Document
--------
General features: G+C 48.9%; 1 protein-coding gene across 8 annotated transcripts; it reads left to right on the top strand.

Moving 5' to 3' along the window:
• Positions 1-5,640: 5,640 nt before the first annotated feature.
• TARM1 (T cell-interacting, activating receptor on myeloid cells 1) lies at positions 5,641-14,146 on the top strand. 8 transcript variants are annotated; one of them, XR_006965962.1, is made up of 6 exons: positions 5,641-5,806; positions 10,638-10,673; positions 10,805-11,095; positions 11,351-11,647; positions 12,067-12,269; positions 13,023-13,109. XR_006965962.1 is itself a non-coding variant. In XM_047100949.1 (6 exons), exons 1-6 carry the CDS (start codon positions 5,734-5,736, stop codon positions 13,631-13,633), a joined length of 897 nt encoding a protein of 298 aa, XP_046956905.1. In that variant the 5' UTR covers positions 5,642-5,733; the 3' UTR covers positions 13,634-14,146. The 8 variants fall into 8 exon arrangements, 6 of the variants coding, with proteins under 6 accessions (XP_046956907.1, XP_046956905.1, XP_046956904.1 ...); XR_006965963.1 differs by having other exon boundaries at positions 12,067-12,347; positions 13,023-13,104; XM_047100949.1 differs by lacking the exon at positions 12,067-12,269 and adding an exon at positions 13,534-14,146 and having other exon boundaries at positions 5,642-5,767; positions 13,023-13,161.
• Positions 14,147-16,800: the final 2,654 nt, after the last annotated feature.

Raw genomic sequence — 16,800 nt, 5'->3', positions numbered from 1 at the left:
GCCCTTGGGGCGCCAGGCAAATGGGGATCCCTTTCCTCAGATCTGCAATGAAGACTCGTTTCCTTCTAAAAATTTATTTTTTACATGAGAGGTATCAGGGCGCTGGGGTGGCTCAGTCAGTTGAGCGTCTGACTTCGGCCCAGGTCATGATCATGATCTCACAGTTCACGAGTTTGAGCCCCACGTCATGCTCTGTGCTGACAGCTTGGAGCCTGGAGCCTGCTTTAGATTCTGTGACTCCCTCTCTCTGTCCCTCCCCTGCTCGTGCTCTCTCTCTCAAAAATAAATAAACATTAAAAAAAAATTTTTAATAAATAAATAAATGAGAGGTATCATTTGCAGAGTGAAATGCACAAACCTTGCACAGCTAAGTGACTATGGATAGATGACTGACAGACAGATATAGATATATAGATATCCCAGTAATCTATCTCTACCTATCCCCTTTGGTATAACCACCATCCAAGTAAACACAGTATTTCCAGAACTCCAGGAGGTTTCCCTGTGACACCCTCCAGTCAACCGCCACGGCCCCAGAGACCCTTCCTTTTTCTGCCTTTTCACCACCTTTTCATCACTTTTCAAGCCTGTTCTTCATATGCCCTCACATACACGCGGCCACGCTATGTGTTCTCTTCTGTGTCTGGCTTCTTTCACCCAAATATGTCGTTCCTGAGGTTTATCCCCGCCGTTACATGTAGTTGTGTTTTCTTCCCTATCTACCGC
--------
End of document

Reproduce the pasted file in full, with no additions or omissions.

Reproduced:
General features: G+C 48.9%; 1 protein-coding gene across 8 annotated transcripts; it reads left to right on the top strand.

Moving 5' to 3' along the window:
• Positions 1-5,640: 5,640 nt before the first annotated feature.
• TARM1 (T cell-interacting, activating receptor on myeloid cells 1) lies at positions 5,641-14,146 on the top strand. 8 transcript variants are annotated; one of them, XR_006965962.1, is made up of 6 exons: positions 5,641-5,806; positions 10,638-10,673; positions 10,805-11,095; positions 11,351-11,647; positions 12,067-12,269; positions 13,023-13,109. XR_006965962.1 is itself a non-coding variant. In XM_047100949.1 (6 exons), exons 1-6 carry the CDS (start codon positions 5,734-5,736, stop codon positions 13,631-13,633), a joined length of 897 nt encoding a protein of 298 aa, XP_046956905.1. In that variant the 5' UTR covers positions 5,642-5,733; the 3' UTR covers positions 13,634-14,146. The 8 variants fall into 8 exon arrangements, 6 of the variants coding, with proteins under 6 accessions (XP_046956907.1, XP_046956905.1, XP_046956904.1 ...); XR_006965963.1 differs by having other exon boundaries at positions 12,067-12,347; positions 13,023-13,104; XM_047100949.1 differs by lacking the exon at positions 12,067-12,269 and adding an exon at positions 13,534-14,146 and having other exon boundaries at positions 5,642-5,767; positions 13,023-13,161.
• Positions 14,147-16,800: the final 2,654 nt, after the last annotated feature.

Raw genomic sequence — 16,800 nt, 5'->3', positions numbered from 1 at the left:
GCCCTTGGGGCGCCAGGCAAATGGGGATCCCTTTCCTCAGATCTGCAATGAAGACTCGTTTCCTTCTAAAAATTTATTTTTTACATGAGAGGTATCAGGGCGCTGGGGTGGCTCAGTCAGTTGAGCGTCTGACTTCGGCCCAGGTCATGATCATGATCTCACAGTTCACGAGTTTGAGCCCCACGTCATGCTCTGTGCTGACAGCTTGGAGCCTGGAGCCTGCTTTAGATTCTGTGACTCCCTCTCTCTGTCCCTCCCCTGCTCGTGCTCTCTCTCTCAAAAATAAATAAACATTAAAAAAAAATTTTTAATAAATAAATAAATGAGAGGTATCATTTGCAGAGTGAAATGCACAAACCTTGCACAGCTAAGTGACTATGGATAGATGACTGACAGACAGATATAGATATATAGATATCCCAGTAATCTATCTCTACCTATCCCCTTTGGTATAACCACCATCCAAGTAAACACAGTATTTCCAGAACTCCAGGAGGTTTCCCTGTGACACCCTCCAGTCAACCGCCACGGCCCCAGAGACCCTTCCTTTTTCTGCCTTTTCACCACCTTTTCATCACTTTTCAAGCCTGTTCTTCATATGCCCTCACATACACGCGGCCACGCTATGTGTTCTCTTCTGTGTCTGGCTTCTTTCACCCAAATATGTCGTTCCTGAGGTTTATCCCCGCCGTTACATGTAGTTGTGTTTTCTTCCCTATCTACCGC